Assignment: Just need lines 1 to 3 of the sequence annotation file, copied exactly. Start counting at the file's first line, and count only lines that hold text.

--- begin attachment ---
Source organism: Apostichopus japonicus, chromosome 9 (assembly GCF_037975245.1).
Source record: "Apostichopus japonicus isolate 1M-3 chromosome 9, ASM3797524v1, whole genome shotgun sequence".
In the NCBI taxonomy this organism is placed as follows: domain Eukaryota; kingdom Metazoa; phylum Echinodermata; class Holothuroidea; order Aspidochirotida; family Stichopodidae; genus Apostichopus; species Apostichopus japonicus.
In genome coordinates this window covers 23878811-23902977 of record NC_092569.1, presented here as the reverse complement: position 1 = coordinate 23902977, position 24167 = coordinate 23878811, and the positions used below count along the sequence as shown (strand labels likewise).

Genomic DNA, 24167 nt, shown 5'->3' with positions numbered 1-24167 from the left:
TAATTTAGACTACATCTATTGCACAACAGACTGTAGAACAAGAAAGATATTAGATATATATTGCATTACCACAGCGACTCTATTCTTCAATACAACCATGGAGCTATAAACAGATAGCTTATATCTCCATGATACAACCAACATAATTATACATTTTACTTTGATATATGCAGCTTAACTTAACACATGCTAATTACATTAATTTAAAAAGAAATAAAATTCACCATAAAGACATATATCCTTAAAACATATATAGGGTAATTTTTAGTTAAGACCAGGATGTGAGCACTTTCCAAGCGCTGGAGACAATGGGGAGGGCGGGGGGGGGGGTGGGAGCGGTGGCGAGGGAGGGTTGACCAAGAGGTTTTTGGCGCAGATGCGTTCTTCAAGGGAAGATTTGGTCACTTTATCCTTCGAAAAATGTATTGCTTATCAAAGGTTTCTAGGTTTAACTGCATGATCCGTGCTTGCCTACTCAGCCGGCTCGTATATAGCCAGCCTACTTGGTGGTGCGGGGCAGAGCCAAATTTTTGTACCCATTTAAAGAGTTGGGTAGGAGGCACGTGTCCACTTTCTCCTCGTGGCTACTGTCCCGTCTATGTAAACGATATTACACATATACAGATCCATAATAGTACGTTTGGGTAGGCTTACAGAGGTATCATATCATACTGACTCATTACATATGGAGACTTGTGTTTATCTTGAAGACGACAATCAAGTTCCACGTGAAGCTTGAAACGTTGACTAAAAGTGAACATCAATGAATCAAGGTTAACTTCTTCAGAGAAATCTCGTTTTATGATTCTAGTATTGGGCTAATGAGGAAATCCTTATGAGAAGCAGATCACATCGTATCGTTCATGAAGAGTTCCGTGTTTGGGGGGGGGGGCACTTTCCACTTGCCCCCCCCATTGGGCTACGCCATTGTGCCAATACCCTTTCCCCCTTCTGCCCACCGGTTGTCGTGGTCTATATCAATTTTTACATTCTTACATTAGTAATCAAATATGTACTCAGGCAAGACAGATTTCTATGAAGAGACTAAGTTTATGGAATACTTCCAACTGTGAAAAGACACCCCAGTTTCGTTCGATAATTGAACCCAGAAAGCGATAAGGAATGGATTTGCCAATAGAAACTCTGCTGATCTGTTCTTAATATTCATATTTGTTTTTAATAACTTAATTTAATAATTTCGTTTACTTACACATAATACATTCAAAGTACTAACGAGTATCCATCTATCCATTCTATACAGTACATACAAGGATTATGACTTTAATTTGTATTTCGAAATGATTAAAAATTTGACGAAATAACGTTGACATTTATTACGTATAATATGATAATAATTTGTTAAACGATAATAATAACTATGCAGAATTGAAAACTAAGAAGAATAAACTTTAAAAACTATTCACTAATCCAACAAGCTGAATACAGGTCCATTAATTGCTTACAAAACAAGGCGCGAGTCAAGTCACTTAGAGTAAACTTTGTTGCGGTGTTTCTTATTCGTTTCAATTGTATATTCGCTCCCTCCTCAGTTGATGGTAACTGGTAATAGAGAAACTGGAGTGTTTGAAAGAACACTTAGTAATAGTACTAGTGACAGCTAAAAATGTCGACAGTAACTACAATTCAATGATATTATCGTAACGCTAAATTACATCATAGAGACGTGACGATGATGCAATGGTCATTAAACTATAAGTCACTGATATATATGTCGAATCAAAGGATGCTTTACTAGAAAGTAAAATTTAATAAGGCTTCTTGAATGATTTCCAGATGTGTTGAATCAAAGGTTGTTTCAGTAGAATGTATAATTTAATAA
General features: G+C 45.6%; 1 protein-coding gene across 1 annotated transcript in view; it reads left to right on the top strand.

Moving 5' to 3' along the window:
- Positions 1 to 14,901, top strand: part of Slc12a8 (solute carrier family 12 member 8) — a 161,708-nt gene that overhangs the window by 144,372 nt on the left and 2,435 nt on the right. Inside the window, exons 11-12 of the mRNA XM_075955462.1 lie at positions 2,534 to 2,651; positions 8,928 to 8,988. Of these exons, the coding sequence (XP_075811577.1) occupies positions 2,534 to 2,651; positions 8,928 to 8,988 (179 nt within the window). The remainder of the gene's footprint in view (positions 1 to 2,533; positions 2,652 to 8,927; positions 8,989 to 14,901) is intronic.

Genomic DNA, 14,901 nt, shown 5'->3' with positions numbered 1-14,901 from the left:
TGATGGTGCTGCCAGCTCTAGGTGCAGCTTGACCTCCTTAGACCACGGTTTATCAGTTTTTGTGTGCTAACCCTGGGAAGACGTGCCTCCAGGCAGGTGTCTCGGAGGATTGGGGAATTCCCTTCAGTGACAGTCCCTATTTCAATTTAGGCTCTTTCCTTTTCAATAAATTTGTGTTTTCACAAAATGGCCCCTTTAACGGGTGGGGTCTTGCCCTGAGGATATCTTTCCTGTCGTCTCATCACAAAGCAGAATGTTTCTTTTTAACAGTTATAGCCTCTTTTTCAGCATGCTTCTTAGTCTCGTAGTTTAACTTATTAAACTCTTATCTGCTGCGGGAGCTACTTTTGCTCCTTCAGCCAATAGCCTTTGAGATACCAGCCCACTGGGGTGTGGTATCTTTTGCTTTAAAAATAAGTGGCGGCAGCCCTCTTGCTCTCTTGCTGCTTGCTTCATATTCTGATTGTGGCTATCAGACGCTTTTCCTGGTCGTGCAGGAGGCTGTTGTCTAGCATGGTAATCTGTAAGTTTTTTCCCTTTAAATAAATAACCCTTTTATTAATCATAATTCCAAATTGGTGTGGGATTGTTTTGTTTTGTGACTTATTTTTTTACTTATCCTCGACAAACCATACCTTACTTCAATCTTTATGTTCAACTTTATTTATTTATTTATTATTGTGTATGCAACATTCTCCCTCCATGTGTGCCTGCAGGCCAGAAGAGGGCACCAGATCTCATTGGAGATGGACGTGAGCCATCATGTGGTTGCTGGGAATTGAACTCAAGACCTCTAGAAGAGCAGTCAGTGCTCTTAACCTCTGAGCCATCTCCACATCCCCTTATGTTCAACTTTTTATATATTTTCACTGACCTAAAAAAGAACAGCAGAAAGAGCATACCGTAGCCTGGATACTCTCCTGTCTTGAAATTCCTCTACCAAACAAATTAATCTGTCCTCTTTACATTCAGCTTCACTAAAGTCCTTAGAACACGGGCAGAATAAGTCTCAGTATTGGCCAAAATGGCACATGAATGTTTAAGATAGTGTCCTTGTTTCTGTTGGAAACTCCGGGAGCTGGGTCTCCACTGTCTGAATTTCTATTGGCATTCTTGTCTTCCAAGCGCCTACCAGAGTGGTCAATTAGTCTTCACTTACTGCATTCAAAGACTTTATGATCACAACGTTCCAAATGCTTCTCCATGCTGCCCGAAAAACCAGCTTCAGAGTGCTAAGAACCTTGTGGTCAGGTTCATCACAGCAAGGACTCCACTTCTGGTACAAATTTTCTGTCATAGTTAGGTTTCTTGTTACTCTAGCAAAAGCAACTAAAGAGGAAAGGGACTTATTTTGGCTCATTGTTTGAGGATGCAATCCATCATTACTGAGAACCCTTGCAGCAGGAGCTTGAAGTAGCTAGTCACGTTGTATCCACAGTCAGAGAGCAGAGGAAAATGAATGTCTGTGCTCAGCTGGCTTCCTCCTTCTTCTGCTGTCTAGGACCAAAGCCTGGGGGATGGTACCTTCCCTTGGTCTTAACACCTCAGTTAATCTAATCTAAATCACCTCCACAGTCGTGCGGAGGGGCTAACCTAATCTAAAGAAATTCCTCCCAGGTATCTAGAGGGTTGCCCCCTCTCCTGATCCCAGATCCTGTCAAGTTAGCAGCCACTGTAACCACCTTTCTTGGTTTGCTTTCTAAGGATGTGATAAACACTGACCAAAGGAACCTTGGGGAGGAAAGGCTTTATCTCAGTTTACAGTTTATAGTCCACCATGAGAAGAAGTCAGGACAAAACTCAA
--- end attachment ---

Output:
Source organism: Apostichopus japonicus, chromosome 9 (assembly GCF_037975245.1).
Source record: "Apostichopus japonicus isolate 1M-3 chromosome 9, ASM3797524v1, whole genome shotgun sequence".
In the NCBI taxonomy this organism is placed as follows: domain Eukaryota; kingdom Metazoa; phylum Echinodermata; class Holothuroidea; order Aspidochirotida; family Stichopodidae; genus Apostichopus; species Apostichopus japonicus.